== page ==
Karen's Studio Blog

KarenLynnLink.Apricots II image
© Karen Lynn Link, Apricots II, acrylic on gessoed mat Board, 6" x 8”
KarenLynnLink.Orange III image
© Karen Lynn Link, Orange III, acrylic on gessoed paper, 5.5" x 3.75”
KarenLynnLink.Radishes image
© Karen Lynn Link, Radishes, acrylic on gessoed Mat Board, 8.5" x 11”

Greetings and Salutations,

I started painting fruits and vegetables in 2002 to explore symbolic themes and to get to know the light in my new studio space. I was interested in how sunlight from my two windows would affect the light in my paintings. One window faces south and the other west and I thought the light might be very harsh. My previous studio had north and east facing windows that had a softer and more even light. So I went about experimenting with this new painting situation.

Over the course of a hundred or so paintings, the basic setup stayed the same with the fruit or veggies placed on white paper that was laid on a small folding table. I wanted everything pared down to the most basic elements so the the objects and their corresponding shadows would have center stage. I experimented with changing the location of the still life setup within my studio space, time of day that the painting took place, and where I painted in relation to the still life. I also varied the fruit and vegetables that I painted. I painted for two years with the still life set up in this way.

Still life painting has been an artistic tradition throughout history. Early still life paintings have been discovered in ancient Egyptian tombs and on the walls in Pompeii. This tradition continues through today with master painters like Wayne Thiebauld.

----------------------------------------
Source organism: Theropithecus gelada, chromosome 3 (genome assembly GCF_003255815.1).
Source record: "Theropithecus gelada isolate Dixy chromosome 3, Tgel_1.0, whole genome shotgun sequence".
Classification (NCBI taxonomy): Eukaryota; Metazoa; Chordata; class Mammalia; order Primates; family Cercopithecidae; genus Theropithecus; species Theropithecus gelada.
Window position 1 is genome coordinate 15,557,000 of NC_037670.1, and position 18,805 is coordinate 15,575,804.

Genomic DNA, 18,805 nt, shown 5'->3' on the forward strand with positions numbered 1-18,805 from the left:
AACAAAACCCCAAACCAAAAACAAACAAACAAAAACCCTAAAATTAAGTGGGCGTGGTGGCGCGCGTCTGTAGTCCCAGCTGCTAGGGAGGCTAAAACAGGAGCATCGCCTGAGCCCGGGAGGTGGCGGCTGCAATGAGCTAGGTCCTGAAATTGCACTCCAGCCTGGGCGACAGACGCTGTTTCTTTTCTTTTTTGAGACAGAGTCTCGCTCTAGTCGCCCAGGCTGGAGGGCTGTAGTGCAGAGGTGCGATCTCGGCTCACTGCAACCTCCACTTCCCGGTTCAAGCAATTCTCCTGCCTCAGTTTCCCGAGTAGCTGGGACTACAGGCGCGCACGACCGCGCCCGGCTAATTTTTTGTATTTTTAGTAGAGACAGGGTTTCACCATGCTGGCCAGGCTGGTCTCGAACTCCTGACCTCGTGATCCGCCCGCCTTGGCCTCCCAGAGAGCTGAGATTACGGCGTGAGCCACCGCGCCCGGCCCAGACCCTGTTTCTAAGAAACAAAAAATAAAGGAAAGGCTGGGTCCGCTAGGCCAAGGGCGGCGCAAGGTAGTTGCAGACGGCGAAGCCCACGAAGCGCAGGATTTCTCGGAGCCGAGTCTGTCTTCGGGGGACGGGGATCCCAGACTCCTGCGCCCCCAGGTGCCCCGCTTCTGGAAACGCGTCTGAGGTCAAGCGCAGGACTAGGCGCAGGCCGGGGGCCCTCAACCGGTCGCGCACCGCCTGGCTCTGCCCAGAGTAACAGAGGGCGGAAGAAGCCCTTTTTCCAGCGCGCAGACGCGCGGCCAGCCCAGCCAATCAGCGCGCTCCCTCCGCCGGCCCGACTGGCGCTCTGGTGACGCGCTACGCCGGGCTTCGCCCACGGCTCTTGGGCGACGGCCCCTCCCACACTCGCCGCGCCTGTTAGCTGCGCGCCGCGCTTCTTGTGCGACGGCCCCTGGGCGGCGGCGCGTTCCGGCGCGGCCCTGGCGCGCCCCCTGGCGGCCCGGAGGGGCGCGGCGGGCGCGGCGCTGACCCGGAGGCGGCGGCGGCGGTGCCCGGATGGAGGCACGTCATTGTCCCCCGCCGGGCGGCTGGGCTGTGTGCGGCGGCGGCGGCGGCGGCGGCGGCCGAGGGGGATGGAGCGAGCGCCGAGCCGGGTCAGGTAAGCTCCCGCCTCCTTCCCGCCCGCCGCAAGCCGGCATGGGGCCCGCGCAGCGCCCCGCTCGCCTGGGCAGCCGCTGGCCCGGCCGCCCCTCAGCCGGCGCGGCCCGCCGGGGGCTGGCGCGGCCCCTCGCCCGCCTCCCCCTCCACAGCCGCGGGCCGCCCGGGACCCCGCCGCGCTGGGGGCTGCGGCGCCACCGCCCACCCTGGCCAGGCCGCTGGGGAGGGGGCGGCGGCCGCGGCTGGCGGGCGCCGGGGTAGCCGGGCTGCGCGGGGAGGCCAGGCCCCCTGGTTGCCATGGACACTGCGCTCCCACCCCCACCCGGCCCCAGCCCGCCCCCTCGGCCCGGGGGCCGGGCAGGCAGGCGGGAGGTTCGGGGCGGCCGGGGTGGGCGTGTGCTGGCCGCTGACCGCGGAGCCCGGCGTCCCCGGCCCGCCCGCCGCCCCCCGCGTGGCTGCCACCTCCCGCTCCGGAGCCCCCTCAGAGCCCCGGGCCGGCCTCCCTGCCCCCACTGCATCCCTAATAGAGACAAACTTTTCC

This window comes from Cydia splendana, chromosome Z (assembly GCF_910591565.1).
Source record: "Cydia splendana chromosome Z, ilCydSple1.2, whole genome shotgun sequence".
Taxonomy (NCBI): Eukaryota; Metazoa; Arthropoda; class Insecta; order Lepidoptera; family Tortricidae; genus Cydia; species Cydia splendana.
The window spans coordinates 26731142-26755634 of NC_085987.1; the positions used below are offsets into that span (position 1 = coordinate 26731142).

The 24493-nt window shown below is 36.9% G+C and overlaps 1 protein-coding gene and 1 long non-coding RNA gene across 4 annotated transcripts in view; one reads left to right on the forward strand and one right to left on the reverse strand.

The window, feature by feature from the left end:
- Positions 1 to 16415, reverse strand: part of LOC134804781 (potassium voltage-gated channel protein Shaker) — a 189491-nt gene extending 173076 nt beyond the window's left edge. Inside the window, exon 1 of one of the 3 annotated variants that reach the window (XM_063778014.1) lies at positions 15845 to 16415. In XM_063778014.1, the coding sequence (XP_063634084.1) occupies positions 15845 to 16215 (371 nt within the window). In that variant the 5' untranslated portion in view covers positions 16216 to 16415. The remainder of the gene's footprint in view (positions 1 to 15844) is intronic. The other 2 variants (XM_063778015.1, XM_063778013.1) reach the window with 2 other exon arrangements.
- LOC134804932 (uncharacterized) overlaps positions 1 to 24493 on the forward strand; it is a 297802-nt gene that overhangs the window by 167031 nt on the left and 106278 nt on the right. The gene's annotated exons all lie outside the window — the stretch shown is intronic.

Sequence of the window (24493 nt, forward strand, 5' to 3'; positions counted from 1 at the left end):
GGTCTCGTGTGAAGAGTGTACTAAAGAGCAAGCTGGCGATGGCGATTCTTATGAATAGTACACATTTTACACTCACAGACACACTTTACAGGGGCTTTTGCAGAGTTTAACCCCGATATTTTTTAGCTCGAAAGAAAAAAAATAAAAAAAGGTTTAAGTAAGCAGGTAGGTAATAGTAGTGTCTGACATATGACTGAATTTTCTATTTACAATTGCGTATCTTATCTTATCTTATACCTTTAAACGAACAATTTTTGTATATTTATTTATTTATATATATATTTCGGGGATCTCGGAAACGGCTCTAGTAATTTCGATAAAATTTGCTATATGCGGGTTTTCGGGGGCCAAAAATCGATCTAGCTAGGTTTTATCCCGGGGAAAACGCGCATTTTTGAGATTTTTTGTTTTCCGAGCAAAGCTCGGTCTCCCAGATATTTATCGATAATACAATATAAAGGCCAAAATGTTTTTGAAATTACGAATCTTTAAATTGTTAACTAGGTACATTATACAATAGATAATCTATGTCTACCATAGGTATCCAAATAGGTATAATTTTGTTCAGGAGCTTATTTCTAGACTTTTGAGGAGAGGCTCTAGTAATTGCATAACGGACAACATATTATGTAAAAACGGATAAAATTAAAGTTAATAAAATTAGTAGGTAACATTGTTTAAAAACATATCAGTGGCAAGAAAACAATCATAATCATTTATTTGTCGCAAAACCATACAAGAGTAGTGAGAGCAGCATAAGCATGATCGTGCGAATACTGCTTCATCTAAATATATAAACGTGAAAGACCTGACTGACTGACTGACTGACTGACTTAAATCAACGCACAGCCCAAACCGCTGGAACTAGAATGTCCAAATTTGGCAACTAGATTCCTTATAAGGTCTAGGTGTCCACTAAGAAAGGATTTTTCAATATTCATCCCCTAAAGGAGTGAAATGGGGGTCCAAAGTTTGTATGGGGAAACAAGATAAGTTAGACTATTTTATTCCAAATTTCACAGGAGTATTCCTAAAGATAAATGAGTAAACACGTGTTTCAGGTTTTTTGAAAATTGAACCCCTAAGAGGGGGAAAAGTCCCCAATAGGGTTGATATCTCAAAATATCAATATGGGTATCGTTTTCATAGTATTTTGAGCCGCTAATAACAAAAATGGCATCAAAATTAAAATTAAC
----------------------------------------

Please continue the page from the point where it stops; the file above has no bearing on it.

The symbolic nature of food and other objects within a still life goes back equally as long and represents a variety of things depending on the culture and particular time in history. Sometimes the theme is allegorical or religious in nature such as in the bible with Adam, Eve, and the apple. The selection of objects within the still life represented the wealth of the patron such as those painted for the House of Medici in the 15th century. Botanical illustrations have a shared history with still lifes dating back to the 16th century. There’s also symbolic reminders of death, such as rotting fruit and flies in the still lifes with the vanitas theme and memento mori translating to remember that you have to die.

Food has different meanings depending on the person. At your next get together, ask if they like broccoli and watch a lively discussion on the loves and hates of green vegetables or vegetables in general. It’s a great ice breaker. Everyone has an opinion.

What are your favorite foods? Is there one you just can’t stand? Please share your thoughts in the comments below.

Have a beautiful and yummy day,
Karen

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